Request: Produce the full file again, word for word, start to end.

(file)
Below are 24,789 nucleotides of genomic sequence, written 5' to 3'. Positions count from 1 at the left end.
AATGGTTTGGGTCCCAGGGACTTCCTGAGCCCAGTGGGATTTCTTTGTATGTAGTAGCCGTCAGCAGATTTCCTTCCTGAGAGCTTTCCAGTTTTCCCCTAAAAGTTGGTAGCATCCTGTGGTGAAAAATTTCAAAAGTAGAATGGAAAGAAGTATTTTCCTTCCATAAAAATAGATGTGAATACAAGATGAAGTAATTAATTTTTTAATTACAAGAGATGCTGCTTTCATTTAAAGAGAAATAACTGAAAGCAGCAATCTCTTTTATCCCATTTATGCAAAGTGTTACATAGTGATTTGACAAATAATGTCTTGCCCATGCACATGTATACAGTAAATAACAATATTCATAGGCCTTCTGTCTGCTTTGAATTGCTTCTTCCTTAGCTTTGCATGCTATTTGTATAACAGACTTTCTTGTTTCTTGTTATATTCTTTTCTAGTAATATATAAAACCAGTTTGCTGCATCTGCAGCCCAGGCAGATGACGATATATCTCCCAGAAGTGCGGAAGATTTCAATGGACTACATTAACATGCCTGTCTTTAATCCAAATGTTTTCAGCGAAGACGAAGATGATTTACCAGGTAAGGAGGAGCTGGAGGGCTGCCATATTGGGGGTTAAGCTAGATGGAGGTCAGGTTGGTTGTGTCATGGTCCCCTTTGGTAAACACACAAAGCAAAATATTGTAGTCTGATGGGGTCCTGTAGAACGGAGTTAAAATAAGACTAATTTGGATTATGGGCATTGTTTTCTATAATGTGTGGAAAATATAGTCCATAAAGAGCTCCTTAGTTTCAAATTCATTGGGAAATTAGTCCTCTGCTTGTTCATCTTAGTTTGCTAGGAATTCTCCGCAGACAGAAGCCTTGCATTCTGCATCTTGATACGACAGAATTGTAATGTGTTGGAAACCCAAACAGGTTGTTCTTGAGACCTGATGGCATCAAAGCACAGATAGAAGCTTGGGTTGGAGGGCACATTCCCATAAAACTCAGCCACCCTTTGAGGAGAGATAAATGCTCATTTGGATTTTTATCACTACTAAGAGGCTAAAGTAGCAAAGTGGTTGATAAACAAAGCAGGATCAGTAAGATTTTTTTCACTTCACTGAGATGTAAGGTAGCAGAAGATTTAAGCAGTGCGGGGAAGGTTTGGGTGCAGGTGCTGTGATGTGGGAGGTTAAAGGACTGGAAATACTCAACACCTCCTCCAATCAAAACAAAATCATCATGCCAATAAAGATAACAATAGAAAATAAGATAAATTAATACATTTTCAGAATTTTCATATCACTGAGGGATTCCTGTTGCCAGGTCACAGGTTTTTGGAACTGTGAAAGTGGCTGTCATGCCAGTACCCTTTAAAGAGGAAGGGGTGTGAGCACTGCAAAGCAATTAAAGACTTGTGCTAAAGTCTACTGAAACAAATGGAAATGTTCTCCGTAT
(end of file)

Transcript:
Below are 24,789 nucleotides of genomic sequence, written 5' to 3'. Positions count from 1 at the left end.
AATGGTTTGGGTCCCAGGGACTTCCTGAGCCCAGTGGGATTTCTTTGTATGTAGTAGCCGTCAGCAGATTTCCTTCCTGAGAGCTTTCCAGTTTTCCCCTAAAAGTTGGTAGCATCCTGTGGTGAAAAATTTCAAAAGTAGAATGGAAAGAAGTATTTTCCTTCCATAAAAATAGATGTGAATACAAGATGAAGTAATTAATTTTTTAATTACAAGAGATGCTGCTTTCATTTAAAGAGAAATAACTGAAAGCAGCAATCTCTTTTATCCCATTTATGCAAAGTGTTACATAGTGATTTGACAAATAATGTCTTGCCCATGCACATGTATACAGTAAATAACAATATTCATAGGCCTTCTGTCTGCTTTGAATTGCTTCTTCCTTAGCTTTGCATGCTATTTGTATAACAGACTTTCTTGTTTCTTGTTATATTCTTTTCTAGTAATATATAAAACCAGTTTGCTGCATCTGCAGCCCAGGCAGATGACGATATATCTCCCAGAAGTGCGGAAGATTTCAATGGACTACATTAACATGCCTGTCTTTAATCCAAATGTTTTCAGCGAAGACGAAGATGATTTACCAGGTAAGGAGGAGCTGGAGGGCTGCCATATTGGGGGTTAAGCTAGATGGAGGTCAGGTTGGTTGTGTCATGGTCCCCTTTGGTAAACACACAAAGCAAAATATTGTAGTCTGATGGGGTCCTGTAGAACGGAGTTAAAATAAGACTAATTTGGATTATGGGCATTGTTTTCTATAATGTGTGGAAAATATAGTCCATAAAGAGCTCCTTAGTTTCAAATTCATTGGGAAATTAGTCCTCTGCTTGTTCATCTTAGTTTGCTAGGAATTCTCCGCAGACAGAAGCCTTGCATTCTGCATCTTGATACGACAGAATTGTAATGTGTTGGAAACCCAAACAGGTTGTTCTTGAGACCTGATGGCATCAAAGCACAGATAGAAGCTTGGGTTGGAGGGCACATTCCCATAAAACTCAGCCACCCTTTGAGGAGAGATAAATGCTCATTTGGATTTTTATCACTACTAAGAGGCTAAAGTAGCAAAGTGGTTGATAAACAAAGCAGGATCAGTAAGATTTTTTTCACTTCACTGAGATGTAAGGTAGCAGAAGATTTAAGCAGTGCGGGGAAGGTTTGGGTGCAGGTGCTGTGATGTGGGAGGTTAAAGGACTGGAAATACTCAACACCTCCTCCAATCAAAACAAAATCATCATGCCAATAAAGATAACAATAGAAAATAAGATAAATTAATACATTTTCAGAATTTTCATATCACTGAGGGATTCCTGTTGCCAGGTCACAGGTTTTTGGAACTGTGAAAGTGGCTGTCATGCCAGTACCCTTTAAAGAGGAAGGGGTGTGAGCACTGCAAAGCAATTAAAGACTTGTGCTAAAGTCTACTGAAACAAATGGAAATGTTCTCCGTAT